Literary Narva has a broad scope. In 1898, Eduard Vilde published the novel Iron Hands, inspired by the Narva Kreenholm textile mill. The history of Narva and Sillamäe has been addressed by Andrei Hvostov, the Narva of memories reflected on by Albert Üksip, the lost Narva recalled by Adolf Rammo, Vladimir Beekman and Tiit Aleksejev (Hinrikus 2011, Talivee 2017).
We are suggesting two possible angles of approach.
A framework that has been gaining increasingly more attention recently is boundary studies. Boundaries are not seen as political or administrative lines of separation, but rather as sociocultural, environmental, economic and temporal processes that are being created by public practices and individual choices. Boundaries can be natural and visible in the landscape, but they can also be fully imaginary. Natural boundary regions often create contact zones that offer various opportunities for interaction and movement for humans as well as other species. Boundary regions are dynamic, compelling a constant engagement with issues of identity and of similarity and difference. Literary works concerned with Narva, as well as several other cultural phenomena in Estonia, will certainly provide fruitful material for study from these perspectives.
The biannual conference of the European Society for Environmental History taking place in Tallinn in 2019 will also focus on the topics of boundary studies; the Narva symposium could serve as a preparatory step towards the upcoming event. Is the relationship between the shaping of public space, dwelling and identity more acutely reflected in this city than elsewhere? It certainly emerges, at least occasionally, as a boundary region in Juri Lotman’s sense – that is, a site of creative contacts (Lotman 2005). Yet what are border cities like in general?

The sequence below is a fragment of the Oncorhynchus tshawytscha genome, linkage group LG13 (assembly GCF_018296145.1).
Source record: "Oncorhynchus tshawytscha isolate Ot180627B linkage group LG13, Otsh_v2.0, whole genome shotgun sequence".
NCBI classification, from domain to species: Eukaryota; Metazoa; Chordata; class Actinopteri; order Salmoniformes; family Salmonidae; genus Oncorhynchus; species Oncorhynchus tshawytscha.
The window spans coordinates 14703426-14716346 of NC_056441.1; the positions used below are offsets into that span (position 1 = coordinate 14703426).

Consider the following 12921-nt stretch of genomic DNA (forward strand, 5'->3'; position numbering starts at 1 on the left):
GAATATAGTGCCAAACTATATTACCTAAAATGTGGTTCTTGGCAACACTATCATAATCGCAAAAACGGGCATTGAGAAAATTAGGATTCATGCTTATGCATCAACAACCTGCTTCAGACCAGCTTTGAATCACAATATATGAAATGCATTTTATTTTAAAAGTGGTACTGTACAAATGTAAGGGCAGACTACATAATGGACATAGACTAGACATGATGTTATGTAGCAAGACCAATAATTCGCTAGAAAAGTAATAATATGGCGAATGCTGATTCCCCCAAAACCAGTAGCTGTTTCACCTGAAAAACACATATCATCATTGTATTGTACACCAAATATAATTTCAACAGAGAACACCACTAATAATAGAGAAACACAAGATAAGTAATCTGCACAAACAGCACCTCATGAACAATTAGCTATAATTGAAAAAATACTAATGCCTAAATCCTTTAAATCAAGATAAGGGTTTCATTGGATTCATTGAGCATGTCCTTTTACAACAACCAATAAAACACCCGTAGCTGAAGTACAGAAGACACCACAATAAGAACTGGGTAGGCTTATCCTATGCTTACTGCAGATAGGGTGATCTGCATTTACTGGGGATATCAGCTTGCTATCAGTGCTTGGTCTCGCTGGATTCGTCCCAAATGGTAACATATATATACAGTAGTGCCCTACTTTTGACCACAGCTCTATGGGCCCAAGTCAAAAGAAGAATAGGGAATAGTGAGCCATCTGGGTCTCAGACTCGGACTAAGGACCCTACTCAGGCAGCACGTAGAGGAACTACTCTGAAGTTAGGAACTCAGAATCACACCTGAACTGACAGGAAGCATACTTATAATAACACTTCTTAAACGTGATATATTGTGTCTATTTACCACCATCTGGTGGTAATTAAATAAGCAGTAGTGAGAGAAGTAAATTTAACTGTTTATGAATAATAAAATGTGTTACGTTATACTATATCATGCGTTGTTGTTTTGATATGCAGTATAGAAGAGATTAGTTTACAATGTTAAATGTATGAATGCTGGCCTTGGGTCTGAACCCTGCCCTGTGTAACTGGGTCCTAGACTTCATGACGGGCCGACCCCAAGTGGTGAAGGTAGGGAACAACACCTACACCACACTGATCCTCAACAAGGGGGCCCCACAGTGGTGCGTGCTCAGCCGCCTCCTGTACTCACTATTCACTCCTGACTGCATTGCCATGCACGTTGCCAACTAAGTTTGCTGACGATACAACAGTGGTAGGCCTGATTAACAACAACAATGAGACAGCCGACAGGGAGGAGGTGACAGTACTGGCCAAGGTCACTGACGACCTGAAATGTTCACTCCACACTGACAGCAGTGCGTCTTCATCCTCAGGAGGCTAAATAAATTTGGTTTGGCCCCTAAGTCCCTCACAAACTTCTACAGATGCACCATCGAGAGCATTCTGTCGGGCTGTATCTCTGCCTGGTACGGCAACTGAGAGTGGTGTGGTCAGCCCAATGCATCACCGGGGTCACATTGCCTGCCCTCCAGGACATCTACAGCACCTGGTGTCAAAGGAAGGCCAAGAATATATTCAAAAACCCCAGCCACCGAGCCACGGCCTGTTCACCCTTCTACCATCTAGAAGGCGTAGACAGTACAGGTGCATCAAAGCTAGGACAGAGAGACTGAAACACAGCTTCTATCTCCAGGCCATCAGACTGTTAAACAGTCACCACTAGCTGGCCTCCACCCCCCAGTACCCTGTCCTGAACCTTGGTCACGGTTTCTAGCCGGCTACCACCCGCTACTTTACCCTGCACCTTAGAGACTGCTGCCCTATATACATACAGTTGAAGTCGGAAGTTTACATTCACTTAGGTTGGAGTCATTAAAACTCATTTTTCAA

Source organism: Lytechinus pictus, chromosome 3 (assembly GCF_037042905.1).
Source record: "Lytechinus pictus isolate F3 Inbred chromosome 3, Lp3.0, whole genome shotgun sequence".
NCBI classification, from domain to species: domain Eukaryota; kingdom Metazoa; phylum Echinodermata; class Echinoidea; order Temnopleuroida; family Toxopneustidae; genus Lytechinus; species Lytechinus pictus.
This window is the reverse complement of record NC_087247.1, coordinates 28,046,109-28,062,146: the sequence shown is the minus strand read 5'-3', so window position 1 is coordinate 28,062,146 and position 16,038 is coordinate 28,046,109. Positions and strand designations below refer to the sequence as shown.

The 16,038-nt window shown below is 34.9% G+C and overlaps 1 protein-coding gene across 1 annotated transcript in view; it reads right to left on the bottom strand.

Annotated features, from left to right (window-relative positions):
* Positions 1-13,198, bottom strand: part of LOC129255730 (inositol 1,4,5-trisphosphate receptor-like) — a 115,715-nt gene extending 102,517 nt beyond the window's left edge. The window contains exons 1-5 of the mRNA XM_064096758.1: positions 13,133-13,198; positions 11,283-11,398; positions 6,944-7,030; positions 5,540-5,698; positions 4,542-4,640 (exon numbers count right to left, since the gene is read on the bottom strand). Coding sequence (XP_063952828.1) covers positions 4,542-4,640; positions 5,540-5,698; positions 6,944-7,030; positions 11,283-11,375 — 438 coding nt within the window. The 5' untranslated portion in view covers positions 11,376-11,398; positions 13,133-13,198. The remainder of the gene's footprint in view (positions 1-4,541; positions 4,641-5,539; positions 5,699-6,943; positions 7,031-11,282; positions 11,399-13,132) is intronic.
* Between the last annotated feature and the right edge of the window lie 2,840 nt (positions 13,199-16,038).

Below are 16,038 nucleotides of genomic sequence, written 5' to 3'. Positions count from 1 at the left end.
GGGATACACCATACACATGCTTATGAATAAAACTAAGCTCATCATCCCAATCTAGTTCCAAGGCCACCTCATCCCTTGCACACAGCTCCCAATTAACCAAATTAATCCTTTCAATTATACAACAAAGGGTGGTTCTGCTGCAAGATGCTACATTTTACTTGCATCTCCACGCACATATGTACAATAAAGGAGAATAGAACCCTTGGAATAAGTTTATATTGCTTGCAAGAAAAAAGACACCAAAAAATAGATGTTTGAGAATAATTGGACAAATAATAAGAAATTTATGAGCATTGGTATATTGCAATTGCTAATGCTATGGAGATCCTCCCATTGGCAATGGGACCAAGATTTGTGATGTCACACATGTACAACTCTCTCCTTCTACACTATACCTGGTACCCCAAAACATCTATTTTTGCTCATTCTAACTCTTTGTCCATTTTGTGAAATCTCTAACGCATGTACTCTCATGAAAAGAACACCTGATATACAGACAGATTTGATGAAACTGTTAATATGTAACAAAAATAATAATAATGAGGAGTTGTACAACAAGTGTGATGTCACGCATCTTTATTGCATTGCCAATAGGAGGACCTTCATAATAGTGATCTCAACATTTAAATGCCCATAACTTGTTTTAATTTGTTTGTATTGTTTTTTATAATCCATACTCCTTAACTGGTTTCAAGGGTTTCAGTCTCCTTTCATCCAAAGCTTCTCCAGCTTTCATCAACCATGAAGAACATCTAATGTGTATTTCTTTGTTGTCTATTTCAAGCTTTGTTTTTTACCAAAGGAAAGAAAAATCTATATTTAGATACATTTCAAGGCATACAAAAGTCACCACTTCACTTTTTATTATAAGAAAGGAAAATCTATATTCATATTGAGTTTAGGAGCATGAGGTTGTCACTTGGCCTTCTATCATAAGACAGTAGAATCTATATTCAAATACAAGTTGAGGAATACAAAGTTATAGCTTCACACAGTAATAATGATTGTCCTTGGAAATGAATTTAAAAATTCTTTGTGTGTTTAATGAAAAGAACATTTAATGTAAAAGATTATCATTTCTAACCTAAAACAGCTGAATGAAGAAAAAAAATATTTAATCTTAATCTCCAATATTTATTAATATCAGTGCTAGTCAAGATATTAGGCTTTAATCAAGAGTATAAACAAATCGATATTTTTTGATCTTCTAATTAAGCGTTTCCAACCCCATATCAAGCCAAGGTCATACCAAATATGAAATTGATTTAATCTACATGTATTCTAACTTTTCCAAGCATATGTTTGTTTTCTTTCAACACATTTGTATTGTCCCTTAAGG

Secondly, from the perspective of technology studies we may enquire if Narva as a border city (observed in connection with, e.g., political boundaries, but also with the thresholds between nature and artifice, surface and the underground, the past and the future) exhibits a dependence of the social environment on the natural surroundings, and whether industrial aesthetics can be perceived here. Are the industrial and the beautiful in a negative correlation in an industrial city, or does a decrease in power diminish the beauty? Can the example of Narva serve to discuss the possible unfeasibility of restoring earlier associations, while the changed situation can be evaluated for its new value (e.g. recreational, cultural, heritage-related)? Can this be seen as reflected in the project of the Narva College building and the city’s more general planning policy?
Is Narva a city of more question than answers?
We invite you to address these topics, first and foremost in connection with literature. The working languages are English (symposium) and Estonian/Russian (public day, summarising also the results of the symposium). Attendance is free.
- Elle-Mari Talivee (Under and Tuglas Literature Centre of the Estonian Academy of Sciences)
- Anu Printsmann (Centre for Landscape and Culture, School of Humanities, Tallinn University)
- Kadri Tüür (Centre for Environmental History, Institute of History, Archaeology and Art History, Tallinn University)
- Jason Finch (Åbo Akademi University)
- The event is taking place in cooperation with the Association for Literary Urban Studies (ALUS)
- “Narva College / Kavakava Architects,” ArchDaily, 14 August 2013, www.archdaily.
- Hinrikus, Rutt. “Andrei Hvostov. Sillamäe passioon. Passion for Sillamäe.” Estonian Literary Magazine 2011/2, 32–34.
- Lotman, Juri. „On the Semiosphere” 2005. Sign Systems Studies 33/1, lk 205–229.
- Talivee, Elle-Mari. “Narva: A Literary Border Town.” 2017. In Literary Second Cities, edited by Jason Finch, Lieven Ameel, and Markku Salmela. London: Palgrave Macmillan, 151–172.
Symposium is supported by the Under and Tuglas Literature Centre of Estonian Academy of Sciences Astra project.